Uber recently became embroiled in a political row, after listing the territory of Western Sahara as a separate country, enraging users and officials in Morocco, which claims the state as its own.
Coming just weeks after a tentative launch in the port city of Casablanca, the rideshare giant’s 328th location, the firm was slammed by Moroccans for listing the self-proclaimed region, from which Red Herring reported earlier this year, as a separate entity. Uber Morocco quickly backtracked, removing the reference while confirming a more widespread launch to come.
Here are some more recent examples of when tech companies have walked into the middle of political disputes – and how they turned out. CEOs, ready your notepads…
1) Nokia’s monitoring tech gets Tehran protesters locked up
In 2009, amid protests against Mahmoud Ahmadinejad’s presidential election victory, Nokia Siemens Networks – now Nokia Networks – sold communications monitoring equipment to the Iranian government. Soon it was revealed that dissidents were being tracked and detained using the technology, causing a huge consumer backlash in the country.
Stores soon boycotted the firm’s handsets and anti-Nokia graffiti popped up all over Tehran. “It would be a reasonable excuse for Nokia if they had sold the monitoring technology to a democratic country for controlling child abuse or other uses,” said one Iranian journalist, detained during the unrest, “but selling it to the Iranian government with a very clear background of human rights violence and suppression of dissent, it’s just inexcusable for me. I’d like to tell Nokia that I’m tortured because they had sold this damn technology to our government.”
2) Google steps on the Spanish media
Last Christmas the fight between publishers, who create content, and the tech firms who, er, publish them, heated up. Faced with the ire of the world’s fourth-largest tech firm, every country backed down on its backing of publishers. All, that is, except Spain, which pushed for the right for its publishers to be paid.
Google didn’t see it that way. Soon after the challenge it pulled its Google News service, whipping up a storm of debate. On one side, the ’tech’ advocates, claiming a David position in a fight against the ‘Goliath’ of ‘old media’, that in truth has far smaller margins (and probably smaller in-office slides) than its Mountain View adversary. The row still rages, and Spaniards haven’t been able to access Google News since. Unless they have a VPN, of course.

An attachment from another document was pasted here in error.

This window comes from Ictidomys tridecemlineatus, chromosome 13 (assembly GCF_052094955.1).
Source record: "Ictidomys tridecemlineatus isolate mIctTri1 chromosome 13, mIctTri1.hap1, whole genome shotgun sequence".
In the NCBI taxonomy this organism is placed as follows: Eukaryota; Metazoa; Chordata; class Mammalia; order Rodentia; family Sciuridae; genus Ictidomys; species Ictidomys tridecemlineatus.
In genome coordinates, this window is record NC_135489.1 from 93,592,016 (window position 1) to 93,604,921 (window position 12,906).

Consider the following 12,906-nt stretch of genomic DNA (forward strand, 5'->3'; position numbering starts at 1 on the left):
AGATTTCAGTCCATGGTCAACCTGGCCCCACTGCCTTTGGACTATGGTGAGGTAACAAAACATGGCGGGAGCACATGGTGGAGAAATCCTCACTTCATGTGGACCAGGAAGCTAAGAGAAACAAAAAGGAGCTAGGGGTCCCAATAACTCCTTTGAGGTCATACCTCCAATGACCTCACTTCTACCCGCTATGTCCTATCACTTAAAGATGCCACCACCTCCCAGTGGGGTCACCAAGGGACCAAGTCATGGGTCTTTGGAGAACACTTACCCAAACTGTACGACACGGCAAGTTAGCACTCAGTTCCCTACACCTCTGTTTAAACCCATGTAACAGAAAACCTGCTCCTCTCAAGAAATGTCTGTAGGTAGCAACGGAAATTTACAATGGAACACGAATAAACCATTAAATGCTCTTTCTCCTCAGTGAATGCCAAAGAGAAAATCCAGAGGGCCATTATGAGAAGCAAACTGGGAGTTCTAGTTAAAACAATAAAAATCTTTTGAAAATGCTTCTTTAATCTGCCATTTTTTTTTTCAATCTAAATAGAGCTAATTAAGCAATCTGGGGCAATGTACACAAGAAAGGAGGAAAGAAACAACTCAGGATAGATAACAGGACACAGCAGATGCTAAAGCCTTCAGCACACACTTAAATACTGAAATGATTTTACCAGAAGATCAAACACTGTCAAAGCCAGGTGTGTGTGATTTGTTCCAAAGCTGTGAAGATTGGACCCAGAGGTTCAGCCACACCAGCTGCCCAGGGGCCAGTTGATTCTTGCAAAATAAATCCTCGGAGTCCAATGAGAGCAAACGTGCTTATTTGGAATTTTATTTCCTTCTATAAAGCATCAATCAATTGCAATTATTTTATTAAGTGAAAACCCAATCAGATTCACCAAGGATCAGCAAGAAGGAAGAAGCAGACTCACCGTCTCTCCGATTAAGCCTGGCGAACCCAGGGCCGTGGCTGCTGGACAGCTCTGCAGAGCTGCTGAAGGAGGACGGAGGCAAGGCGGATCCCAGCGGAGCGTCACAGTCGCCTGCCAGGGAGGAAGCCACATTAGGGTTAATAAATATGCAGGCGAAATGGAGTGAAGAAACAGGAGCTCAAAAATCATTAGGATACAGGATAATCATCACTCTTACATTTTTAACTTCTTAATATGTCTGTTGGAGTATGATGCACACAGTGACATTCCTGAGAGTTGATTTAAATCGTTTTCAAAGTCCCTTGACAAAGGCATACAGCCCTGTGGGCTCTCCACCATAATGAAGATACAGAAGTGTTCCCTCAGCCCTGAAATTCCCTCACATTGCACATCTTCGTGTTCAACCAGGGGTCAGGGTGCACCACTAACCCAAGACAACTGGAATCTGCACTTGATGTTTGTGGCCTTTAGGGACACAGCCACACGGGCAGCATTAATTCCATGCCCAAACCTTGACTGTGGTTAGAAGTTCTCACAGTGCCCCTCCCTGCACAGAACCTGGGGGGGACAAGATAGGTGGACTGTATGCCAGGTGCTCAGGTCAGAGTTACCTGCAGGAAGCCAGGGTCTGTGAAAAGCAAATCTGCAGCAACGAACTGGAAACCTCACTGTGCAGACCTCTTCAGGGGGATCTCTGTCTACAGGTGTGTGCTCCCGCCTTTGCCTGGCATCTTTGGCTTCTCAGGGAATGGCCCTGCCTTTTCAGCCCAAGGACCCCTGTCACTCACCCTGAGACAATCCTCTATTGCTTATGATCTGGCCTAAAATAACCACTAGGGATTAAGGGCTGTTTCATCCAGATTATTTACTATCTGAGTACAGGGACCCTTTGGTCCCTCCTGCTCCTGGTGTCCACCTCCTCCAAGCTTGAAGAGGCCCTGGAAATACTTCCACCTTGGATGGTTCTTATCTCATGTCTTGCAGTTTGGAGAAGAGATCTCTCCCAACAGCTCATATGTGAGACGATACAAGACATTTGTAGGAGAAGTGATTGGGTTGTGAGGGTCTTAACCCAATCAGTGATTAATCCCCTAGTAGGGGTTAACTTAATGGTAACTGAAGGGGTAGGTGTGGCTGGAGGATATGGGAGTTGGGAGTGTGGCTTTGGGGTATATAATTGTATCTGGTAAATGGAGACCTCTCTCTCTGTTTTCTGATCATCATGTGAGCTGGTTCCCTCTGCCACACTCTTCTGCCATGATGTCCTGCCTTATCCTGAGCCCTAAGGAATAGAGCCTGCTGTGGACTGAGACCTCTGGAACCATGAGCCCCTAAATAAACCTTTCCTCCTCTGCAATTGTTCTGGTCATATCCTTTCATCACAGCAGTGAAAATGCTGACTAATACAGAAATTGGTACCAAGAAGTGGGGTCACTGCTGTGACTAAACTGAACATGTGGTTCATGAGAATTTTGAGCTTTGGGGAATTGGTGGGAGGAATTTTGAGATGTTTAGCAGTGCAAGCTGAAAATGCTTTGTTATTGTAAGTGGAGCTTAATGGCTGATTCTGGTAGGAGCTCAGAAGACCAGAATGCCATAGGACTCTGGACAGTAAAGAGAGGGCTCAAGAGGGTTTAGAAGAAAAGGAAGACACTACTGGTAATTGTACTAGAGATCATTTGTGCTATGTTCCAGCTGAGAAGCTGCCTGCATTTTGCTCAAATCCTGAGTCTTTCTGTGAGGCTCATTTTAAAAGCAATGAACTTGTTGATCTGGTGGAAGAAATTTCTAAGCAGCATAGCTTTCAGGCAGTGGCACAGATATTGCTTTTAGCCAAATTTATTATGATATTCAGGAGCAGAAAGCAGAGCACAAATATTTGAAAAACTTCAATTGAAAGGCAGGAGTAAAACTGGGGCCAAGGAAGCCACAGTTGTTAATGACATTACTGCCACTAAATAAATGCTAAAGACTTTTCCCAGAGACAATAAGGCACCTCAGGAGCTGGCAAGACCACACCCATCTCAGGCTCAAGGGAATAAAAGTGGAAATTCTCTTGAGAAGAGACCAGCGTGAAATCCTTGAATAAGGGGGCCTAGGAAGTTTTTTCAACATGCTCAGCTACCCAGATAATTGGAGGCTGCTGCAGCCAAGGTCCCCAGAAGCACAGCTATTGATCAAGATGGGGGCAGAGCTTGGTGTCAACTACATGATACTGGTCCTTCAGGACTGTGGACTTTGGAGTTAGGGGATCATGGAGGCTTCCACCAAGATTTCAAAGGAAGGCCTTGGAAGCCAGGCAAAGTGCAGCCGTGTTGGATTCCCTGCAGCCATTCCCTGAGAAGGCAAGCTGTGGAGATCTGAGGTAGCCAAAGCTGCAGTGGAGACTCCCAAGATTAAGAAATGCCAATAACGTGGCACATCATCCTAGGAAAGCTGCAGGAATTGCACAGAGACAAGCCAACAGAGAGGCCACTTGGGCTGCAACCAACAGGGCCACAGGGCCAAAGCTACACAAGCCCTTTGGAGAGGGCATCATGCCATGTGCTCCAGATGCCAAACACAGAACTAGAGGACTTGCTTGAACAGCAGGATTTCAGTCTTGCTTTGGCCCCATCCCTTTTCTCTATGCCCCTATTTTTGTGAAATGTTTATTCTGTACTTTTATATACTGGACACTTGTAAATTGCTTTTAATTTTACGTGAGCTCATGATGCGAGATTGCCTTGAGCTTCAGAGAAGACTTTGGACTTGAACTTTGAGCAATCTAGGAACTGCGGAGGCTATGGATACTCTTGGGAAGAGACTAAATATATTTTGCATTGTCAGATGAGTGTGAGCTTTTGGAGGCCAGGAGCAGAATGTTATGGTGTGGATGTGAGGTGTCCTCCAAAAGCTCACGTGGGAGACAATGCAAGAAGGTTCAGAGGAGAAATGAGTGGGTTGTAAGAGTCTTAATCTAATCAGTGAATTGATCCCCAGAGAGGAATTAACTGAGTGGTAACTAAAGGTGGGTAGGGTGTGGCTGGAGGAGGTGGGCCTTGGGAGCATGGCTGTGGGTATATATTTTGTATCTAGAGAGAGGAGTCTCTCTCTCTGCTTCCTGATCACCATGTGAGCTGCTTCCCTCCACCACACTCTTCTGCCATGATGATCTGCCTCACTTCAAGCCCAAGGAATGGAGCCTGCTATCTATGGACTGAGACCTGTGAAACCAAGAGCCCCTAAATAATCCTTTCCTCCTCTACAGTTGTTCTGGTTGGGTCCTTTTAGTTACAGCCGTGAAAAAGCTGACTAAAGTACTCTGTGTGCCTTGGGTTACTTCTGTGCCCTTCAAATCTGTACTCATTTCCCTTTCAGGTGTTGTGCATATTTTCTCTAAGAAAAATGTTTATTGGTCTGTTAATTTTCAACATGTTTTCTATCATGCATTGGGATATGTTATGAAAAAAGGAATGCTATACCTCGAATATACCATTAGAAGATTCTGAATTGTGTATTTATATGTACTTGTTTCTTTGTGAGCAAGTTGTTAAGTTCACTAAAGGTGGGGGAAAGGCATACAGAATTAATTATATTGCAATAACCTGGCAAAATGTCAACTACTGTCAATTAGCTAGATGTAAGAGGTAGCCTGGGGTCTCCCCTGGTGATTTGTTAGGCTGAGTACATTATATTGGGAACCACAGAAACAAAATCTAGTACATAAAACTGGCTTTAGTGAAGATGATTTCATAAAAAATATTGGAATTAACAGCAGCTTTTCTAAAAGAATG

3) IBM’s apartheid refusal
In the 1980s, amid the repressive South African policy of Apartheid, a glut of U.S. technology firms left the country – as did western firms of various kinds – as part of the divestment movement. IBM, however, initially decided to stay put, on the flimsy grounds that, according to then-CEO John Akers, “as long as we’re successful and as long as we believe that our presence in South Africa is a force for change, we’re going to remain.”
Presumably it wasn’t small-change he was referring to. In 1986 IBM pulled out of South Africa, an action Akers reflected on as “necessary”, employing what must be the polar opposite of a crystal ball. IBM even managed to maintain a presence there whilst appeasing its shareholders at home; by divesting its South African subsidiary into a new entity, all of its product line was still available to buy. Economists speculated that IBM’s move was probably founded more on greenbacks than belatedly opposing state-sanctioned inequality. “Economically they don’t have a big stake in South Africa,” Steve Milunovich, of Boston Corp, said.
4) YouTube stuck between the Mountain and the Prophet
In September 2012 some Californians made a film about Islam. Entitled ‘The Innocence of Muslims’, the short movie packed in an incredible number of insulting and denigrating images of Islam, at a time when, after invasions and an Arab Spring, tensions between the West and Muslim world were intensifying.
Riots soon broke out across the Middle East in retaliation at the film – which even moderate Muslims viewed as highly offensive. Even the Benghazi attacks in Libya were thought to have been spurred by the film. YouTube was thrown into a quandary: keep the film up and risk further bloodshed, or take it down and shatter the pillar of free speech?
YouTube blocked the video voluntarily in several Muslim-majority states, citing local laws. But, in most countries, the hackneyed piece of ‘art’ remained viewable. Even the Obama administration intervened to try to persuade YouTube to take down The Innocence of Muslims, but the Google-backed giant refused.
5) Every search engine vs (or with) China
China is a place where censorship can rattle even the most open-minded of visiting foreigners. When it comes to the Internet, the Communist Party’s policies have created a Catch-22 that even John Akers could (might) understand. Stay and play by the rules, or continually poke at the planet’s largest country?
In 2009 Yahoo!, Google and Microsoft were labeled ‘accomplices of oppression’ by allowing state suppression of dissent, and events such as the 1989 Tiananmen Square protests, which are still barely known by locals who live a stone’s throw away from Beijing’s famous thoroughfare. Yahoo! already had previous: in 2005 it handed over info to the Chinese government, which led to the arrest of journalist Shi Tao for ‘illegally divulging state secrets abroad’. Tao only left prison two years ago this week.
*BONUS SIXTH POINT: Any tech company versus net neutrality.